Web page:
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A final word on LeBron fallout, from an economic perspective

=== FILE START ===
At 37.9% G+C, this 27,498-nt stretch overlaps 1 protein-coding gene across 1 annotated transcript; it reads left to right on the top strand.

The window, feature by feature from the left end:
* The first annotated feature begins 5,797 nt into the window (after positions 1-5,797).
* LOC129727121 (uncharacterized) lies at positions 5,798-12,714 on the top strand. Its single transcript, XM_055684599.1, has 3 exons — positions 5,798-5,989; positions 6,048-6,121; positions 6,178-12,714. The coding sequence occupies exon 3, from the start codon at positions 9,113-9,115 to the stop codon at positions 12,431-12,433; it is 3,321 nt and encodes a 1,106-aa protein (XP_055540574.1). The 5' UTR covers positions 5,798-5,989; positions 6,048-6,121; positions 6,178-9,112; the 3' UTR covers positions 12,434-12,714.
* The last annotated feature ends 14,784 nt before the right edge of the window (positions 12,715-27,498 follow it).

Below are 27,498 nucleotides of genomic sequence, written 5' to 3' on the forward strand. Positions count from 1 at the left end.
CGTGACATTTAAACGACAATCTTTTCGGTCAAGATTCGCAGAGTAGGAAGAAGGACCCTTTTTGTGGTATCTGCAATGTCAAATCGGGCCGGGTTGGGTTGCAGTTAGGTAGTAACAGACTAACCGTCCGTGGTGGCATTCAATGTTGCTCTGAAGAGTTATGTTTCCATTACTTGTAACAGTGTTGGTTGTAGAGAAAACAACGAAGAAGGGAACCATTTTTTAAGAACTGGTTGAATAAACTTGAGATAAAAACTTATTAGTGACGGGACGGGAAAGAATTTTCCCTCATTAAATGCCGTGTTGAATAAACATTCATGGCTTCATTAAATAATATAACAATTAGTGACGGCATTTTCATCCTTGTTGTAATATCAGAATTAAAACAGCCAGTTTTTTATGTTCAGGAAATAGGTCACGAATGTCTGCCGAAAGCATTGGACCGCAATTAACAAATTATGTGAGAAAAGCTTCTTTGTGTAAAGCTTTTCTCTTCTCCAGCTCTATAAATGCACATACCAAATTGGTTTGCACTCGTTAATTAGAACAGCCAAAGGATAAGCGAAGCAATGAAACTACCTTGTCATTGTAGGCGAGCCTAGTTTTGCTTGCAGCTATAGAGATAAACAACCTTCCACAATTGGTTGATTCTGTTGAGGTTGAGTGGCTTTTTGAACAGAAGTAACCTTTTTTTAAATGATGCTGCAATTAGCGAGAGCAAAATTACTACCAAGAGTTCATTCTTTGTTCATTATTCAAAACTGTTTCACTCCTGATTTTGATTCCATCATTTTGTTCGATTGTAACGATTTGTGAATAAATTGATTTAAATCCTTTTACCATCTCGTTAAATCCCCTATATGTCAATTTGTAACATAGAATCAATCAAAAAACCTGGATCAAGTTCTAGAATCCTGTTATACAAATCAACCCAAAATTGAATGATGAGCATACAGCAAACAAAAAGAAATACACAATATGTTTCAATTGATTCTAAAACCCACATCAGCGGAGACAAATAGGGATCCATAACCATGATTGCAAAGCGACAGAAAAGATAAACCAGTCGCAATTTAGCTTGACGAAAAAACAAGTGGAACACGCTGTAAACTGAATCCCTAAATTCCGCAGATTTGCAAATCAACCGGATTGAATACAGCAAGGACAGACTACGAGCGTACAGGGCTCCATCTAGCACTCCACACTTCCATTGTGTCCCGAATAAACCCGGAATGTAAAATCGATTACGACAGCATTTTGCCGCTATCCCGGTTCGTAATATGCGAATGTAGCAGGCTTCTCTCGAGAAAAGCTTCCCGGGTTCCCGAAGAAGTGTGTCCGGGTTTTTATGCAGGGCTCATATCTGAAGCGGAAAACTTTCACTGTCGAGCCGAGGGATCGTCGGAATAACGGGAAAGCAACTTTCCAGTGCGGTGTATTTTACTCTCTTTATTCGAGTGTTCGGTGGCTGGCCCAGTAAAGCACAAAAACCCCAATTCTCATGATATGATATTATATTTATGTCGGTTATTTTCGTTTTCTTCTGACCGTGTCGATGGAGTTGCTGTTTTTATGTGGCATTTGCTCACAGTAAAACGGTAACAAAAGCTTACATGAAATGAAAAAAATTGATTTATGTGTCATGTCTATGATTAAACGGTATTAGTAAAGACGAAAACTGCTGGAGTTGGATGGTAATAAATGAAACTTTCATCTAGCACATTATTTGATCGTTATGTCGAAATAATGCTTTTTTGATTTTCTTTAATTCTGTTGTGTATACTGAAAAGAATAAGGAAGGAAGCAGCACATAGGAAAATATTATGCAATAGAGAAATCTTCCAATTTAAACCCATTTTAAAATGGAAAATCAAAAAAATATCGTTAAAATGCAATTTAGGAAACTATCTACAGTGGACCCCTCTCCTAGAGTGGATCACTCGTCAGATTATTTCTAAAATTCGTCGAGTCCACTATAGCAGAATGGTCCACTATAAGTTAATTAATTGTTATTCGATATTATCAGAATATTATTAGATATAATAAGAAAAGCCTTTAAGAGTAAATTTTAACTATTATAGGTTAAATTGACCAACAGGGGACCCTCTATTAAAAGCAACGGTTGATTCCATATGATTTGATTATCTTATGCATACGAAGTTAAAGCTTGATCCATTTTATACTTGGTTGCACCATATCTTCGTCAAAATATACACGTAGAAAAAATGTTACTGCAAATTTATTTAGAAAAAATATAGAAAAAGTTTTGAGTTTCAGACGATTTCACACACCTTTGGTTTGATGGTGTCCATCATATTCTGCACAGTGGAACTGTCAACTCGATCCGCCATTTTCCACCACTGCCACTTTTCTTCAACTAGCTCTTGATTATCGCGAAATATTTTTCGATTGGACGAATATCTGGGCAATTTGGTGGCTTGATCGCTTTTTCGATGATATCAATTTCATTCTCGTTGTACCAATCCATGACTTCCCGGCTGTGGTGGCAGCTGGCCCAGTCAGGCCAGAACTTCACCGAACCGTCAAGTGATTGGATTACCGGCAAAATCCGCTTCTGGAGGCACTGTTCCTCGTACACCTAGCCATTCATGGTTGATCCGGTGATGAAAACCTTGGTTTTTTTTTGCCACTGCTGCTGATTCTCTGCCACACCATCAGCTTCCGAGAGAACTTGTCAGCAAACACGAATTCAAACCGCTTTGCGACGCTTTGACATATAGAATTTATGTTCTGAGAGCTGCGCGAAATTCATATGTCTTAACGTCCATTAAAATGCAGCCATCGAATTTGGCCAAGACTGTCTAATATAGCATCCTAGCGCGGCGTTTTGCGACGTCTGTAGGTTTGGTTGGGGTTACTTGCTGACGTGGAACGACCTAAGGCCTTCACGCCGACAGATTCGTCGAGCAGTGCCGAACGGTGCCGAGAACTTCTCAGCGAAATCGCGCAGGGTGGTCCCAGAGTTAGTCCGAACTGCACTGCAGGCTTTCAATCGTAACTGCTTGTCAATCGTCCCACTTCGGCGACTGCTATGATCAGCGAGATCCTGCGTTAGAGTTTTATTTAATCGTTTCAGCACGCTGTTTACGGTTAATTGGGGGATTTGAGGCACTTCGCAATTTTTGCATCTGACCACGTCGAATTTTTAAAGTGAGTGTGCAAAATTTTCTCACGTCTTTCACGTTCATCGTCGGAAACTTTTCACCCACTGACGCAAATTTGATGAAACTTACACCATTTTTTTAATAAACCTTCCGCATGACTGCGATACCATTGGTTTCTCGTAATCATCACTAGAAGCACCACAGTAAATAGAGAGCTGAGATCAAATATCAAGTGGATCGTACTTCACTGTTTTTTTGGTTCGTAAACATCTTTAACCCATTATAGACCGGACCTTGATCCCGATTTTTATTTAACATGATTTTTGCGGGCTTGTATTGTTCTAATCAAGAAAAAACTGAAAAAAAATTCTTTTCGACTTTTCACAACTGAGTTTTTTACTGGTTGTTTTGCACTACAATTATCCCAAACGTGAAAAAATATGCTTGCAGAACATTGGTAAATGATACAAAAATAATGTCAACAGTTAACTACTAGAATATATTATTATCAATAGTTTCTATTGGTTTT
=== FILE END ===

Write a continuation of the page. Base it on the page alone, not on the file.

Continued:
I'm not going to take long, because this is literally the last angle to be played, but it's stuck under my craw since last week. People who supported LeBron James' move to Miami were criticized for supporting something that would damage Cleveland's anemic economy, and that moving him to a "wealthy" area like Miami was greedy. There's no doubt that an area like Cleveland is facing unique economic issues, and that the two areas have vastly different economic bases. But the simple argument comparting poor Cleveland and wealthy Miami doesn't exactly play out how you may think. According to the most recently available data (April 2010), Cuyahoga County, where Cleveland is located, currently has an unemployment percentage of 9.1%, slightly below the national average. Miami-Dade, on the other hand, has a percentage of 11.3%, more than a full point above the national average. Miami masks its economic woes with palm trees and sunlight, but because it was so reliant on real estate development during the past decade, it got hit harder in the current recession than most areas outside of Las Vegas. Even moving past unemployment, the most recent three-year estimate by the U.S. Census Bureau puts the per capita income in the county, in 2008 inflation-adjusted dollars, at $23,750, which is $3,716 less than the national average, in an area with a very high cost of living average. In Cuyahoga County, the per capita income is $26,819, only $647 below the national average. It's certainly nothing to write home about for Miami-Dade. The county, which is identified by million-dollar homes on Star Island and lavish parties on South Beach, has some of the greatest discrepencies between wealth and abject poverty in the country. So when people talk about how economically devestating the move is to Cleveland, attention should be paid to how economically important the acquisions of Chris Bosh, Dwyane Wade and James are to South Florida at the same time.